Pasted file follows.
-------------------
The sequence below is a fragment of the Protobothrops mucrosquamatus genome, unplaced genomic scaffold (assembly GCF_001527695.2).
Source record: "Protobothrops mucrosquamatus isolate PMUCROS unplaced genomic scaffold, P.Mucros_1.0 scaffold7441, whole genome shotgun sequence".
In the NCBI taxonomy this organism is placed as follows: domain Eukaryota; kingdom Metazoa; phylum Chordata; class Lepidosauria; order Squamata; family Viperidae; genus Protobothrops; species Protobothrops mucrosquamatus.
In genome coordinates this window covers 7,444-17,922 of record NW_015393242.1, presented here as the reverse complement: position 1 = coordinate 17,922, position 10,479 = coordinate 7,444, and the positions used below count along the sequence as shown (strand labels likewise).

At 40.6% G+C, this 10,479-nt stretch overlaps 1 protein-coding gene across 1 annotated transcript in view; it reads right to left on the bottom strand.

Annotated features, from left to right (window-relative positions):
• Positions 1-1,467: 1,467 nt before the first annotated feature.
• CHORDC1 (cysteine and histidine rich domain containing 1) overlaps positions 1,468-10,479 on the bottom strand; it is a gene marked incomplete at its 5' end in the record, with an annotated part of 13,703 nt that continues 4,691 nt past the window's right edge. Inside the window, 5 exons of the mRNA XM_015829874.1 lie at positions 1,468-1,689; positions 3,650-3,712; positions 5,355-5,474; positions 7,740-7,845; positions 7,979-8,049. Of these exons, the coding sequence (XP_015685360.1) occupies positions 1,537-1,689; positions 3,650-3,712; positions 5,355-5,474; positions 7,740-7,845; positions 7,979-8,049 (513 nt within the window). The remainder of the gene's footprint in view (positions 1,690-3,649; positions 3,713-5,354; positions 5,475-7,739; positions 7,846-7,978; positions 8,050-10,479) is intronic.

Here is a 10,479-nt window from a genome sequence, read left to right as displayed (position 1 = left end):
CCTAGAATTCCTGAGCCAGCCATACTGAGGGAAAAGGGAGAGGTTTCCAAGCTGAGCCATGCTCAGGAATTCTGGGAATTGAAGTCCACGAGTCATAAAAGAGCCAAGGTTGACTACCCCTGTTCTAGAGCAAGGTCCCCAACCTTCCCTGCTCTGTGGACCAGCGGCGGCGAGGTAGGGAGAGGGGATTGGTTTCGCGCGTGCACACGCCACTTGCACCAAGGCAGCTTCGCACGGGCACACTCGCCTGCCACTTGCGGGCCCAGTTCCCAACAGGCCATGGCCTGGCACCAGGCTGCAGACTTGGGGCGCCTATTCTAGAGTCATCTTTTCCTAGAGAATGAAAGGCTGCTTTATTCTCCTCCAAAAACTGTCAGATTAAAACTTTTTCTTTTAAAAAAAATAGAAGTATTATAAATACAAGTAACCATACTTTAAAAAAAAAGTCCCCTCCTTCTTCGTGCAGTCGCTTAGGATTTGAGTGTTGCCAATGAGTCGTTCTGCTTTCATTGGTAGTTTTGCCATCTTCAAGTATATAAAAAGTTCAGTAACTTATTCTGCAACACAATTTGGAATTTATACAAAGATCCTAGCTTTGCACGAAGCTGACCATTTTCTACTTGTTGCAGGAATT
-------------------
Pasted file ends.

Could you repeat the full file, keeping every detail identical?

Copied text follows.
The sequence below is a fragment of the Protobothrops mucrosquamatus genome, unplaced genomic scaffold (assembly GCF_001527695.2).
Source record: "Protobothrops mucrosquamatus isolate PMUCROS unplaced genomic scaffold, P.Mucros_1.0 scaffold7441, whole genome shotgun sequence".
In the NCBI taxonomy this organism is placed as follows: domain Eukaryota; kingdom Metazoa; phylum Chordata; class Lepidosauria; order Squamata; family Viperidae; genus Protobothrops; species Protobothrops mucrosquamatus.
In genome coordinates this window covers 7,444-17,922 of record NW_015393242.1, presented here as the reverse complement: position 1 = coordinate 17,922, position 10,479 = coordinate 7,444, and the positions used below count along the sequence as shown (strand labels likewise).

At 40.6% G+C, this 10,479-nt stretch overlaps 1 protein-coding gene across 1 annotated transcript in view; it reads right to left on the bottom strand.

Annotated features, from left to right (window-relative positions):
• Positions 1-1,467: 1,467 nt before the first annotated feature.
• CHORDC1 (cysteine and histidine rich domain containing 1) overlaps positions 1,468-10,479 on the bottom strand; it is a gene marked incomplete at its 5' end in the record, with an annotated part of 13,703 nt that continues 4,691 nt past the window's right edge. Inside the window, 5 exons of the mRNA XM_015829874.1 lie at positions 1,468-1,689; positions 3,650-3,712; positions 5,355-5,474; positions 7,740-7,845; positions 7,979-8,049. Of these exons, the coding sequence (XP_015685360.1) occupies positions 1,537-1,689; positions 3,650-3,712; positions 5,355-5,474; positions 7,740-7,845; positions 7,979-8,049 (513 nt within the window). The remainder of the gene's footprint in view (positions 1,690-3,649; positions 3,713-5,354; positions 5,475-7,739; positions 7,846-7,978; positions 8,050-10,479) is intronic.

Here is a 10,479-nt window from a genome sequence, read left to right as displayed (position 1 = left end):
CCTAGAATTCCTGAGCCAGCCATACTGAGGGAAAAGGGAGAGGTTTCCAAGCTGAGCCATGCTCAGGAATTCTGGGAATTGAAGTCCACGAGTCATAAAAGAGCCAAGGTTGACTACCCCTGTTCTAGAGCAAGGTCCCCAACCTTCCCTGCTCTGTGGACCAGCGGCGGCGAGGTAGGGAGAGGGGATTGGTTTCGCGCGTGCACACGCCACTTGCACCAAGGCAGCTTCGCACGGGCACACTCGCCTGCCACTTGCGGGCCCAGTTCCCAACAGGCCATGGCCTGGCACCAGGCTGCAGACTTGGGGCGCCTATTCTAGAGTCATCTTTTCCTAGAGAATGAAAGGCTGCTTTATTCTCCTCCAAAAACTGTCAGATTAAAACTTTTTCTTTTAAAAAAAATAGAAGTATTATAAATACAAGTAACCATACTTTAAAAAAAAAGTCCCCTCCTTCTTCGTGCAGTCGCTTAGGATTTGAGTGTTGCCAATGAGTCGTTCTGCTTTCATTGGTAGTTTTGCCATCTTCAAGTATATAAAAAGTTCAGTAACTTATTCTGCAACACAATTTGGAATTTATACAAAGATCCTAGCTTTGCACGAAGCTGACCATTTTCTACTTGTTGCAGGAATT